Canadian Consumer Prices Fall Most In 11 Months

Canadian Consumer Price Index (AUG)
(MoM) (YoY) (Core YoY)
Actual: -0.3% 1.7% 2.2%
Expected: 0.1% 2.1% 2.3%
Previous: 0.1% 2.2% 2.3%
Front line inflation pressures unexpectedly cooled in Canada over August, suggesting the Bank of Canada will be able to focus on growth concerns and keep the benchmark lending rate untouched for the rest of the year. According to Statistics Canada’s data, the average price in the consumer basket dropped 0.3 percent last month, the biggest drop in prices since September of last year. The more pertinent year-over-year figures revealed similarly disappointing results on their end. In the year through August, the consumer price index rose 1.7 percent - the slowest pace of expansion since January and well below the BoC’s target rate. Even when the volatile food and energy components were excluded from the data, annual price growth still ticked lower to a 2.2 percent pace. Looking through the breakdown, it was clear that energy prices had the grandest effect on the data. The energy component dropped 2.3 percent on the month while gasoline prices specificially fell 7.7 percent over the period. Elsewhere, the broad goods group dropped 0.8 percent, though the services component advanced 0.3 percent. Other noteworthy detractors were food prices which slipped 0.4 percent and recreational and education costs which dipped 0.1 percent.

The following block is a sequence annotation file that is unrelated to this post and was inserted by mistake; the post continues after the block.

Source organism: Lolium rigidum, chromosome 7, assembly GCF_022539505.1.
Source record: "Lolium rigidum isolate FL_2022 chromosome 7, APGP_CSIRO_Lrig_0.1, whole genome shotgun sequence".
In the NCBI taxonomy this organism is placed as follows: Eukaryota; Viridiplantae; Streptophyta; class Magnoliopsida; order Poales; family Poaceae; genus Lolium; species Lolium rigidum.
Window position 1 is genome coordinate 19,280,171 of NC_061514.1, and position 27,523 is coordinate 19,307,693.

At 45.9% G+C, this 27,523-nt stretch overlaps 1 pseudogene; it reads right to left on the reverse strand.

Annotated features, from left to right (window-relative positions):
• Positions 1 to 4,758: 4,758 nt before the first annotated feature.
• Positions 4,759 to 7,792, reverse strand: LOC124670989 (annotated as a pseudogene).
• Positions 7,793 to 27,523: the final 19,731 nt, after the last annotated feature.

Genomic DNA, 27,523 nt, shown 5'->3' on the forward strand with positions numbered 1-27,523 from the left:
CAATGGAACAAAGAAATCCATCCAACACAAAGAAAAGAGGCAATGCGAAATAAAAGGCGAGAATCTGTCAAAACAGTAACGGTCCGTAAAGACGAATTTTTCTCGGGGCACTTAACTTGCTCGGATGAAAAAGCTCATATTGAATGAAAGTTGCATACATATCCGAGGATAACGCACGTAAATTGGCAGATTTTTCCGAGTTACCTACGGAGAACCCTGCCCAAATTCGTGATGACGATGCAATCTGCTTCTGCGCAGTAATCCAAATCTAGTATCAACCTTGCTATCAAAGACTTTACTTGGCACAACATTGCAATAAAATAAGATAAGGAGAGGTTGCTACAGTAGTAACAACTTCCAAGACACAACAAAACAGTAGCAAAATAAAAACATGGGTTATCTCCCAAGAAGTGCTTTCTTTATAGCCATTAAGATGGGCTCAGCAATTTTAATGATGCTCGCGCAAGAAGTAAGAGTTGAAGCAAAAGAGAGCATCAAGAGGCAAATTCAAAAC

In the minutes after the release, USDCAD rallied 25 points to reach the overnight high of 1.0180; but the gains were quickly given shortly after reaching the peak.